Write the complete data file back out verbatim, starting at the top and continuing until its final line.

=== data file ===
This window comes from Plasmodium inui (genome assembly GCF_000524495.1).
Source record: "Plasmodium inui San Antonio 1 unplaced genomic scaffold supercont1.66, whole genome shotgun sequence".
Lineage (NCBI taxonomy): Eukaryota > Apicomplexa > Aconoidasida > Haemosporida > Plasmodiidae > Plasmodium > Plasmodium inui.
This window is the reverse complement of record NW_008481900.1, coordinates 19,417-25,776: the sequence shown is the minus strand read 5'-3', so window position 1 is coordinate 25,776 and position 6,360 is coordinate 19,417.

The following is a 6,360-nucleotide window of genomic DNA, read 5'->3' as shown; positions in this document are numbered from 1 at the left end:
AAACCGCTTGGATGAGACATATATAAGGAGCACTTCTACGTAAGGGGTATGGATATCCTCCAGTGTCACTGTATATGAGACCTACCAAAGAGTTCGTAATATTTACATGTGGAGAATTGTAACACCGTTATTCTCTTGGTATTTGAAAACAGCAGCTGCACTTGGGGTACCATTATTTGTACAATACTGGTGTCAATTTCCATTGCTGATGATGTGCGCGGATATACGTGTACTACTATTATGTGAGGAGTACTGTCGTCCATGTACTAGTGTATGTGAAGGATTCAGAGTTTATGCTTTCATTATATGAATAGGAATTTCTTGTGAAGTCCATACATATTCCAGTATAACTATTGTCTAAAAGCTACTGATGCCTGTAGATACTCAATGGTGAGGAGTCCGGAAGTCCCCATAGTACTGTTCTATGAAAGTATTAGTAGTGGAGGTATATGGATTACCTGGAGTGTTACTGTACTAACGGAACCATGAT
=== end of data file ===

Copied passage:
This window comes from Plasmodium inui (genome assembly GCF_000524495.1).
Source record: "Plasmodium inui San Antonio 1 unplaced genomic scaffold supercont1.66, whole genome shotgun sequence".
Lineage (NCBI taxonomy): Eukaryota > Apicomplexa > Aconoidasida > Haemosporida > Plasmodiidae > Plasmodium > Plasmodium inui.
This window is the reverse complement of record NW_008481900.1, coordinates 19,417-25,776: the sequence shown is the minus strand read 5'-3', so window position 1 is coordinate 25,776 and position 6,360 is coordinate 19,417.

The following is a 6,360-nucleotide window of genomic DNA, read 5'->3' as shown; positions in this document are numbered from 1 at the left end:
AAACCGCTTGGATGAGACATATATAAGGAGCACTTCTACGTAAGGGGTATGGATATCCTCCAGTGTCACTGTATATGAGACCTACCAAAGAGTTCGTAATATTTACATGTGGAGAATTGTAACACCGTTATTCTCTTGGTATTTGAAAACAGCAGCTGCACTTGGGGTACCATTATTTGTACAATACTGGTGTCAATTTCCATTGCTGATGATGTGCGCGGATATACGTGTACTACTATTATGTGAGGAGTACTGTCGTCCATGTACTAGTGTATGTGAAGGATTCAGAGTTTATGCTTTCATTATATGAATAGGAATTTCTTGTGAAGTCCATACATATTCCAGTATAACTATTGTCTAAAAGCTACTGATGCCTGTAGATACTCAATGGTGAGGAGTCCGGAAGTCCCCATAGTACTGTTCTATGAAAGTATTAGTAGTGGAGGTATATGGATTACCTGGAGTGTTACTGTACTAACGGAACCATGAT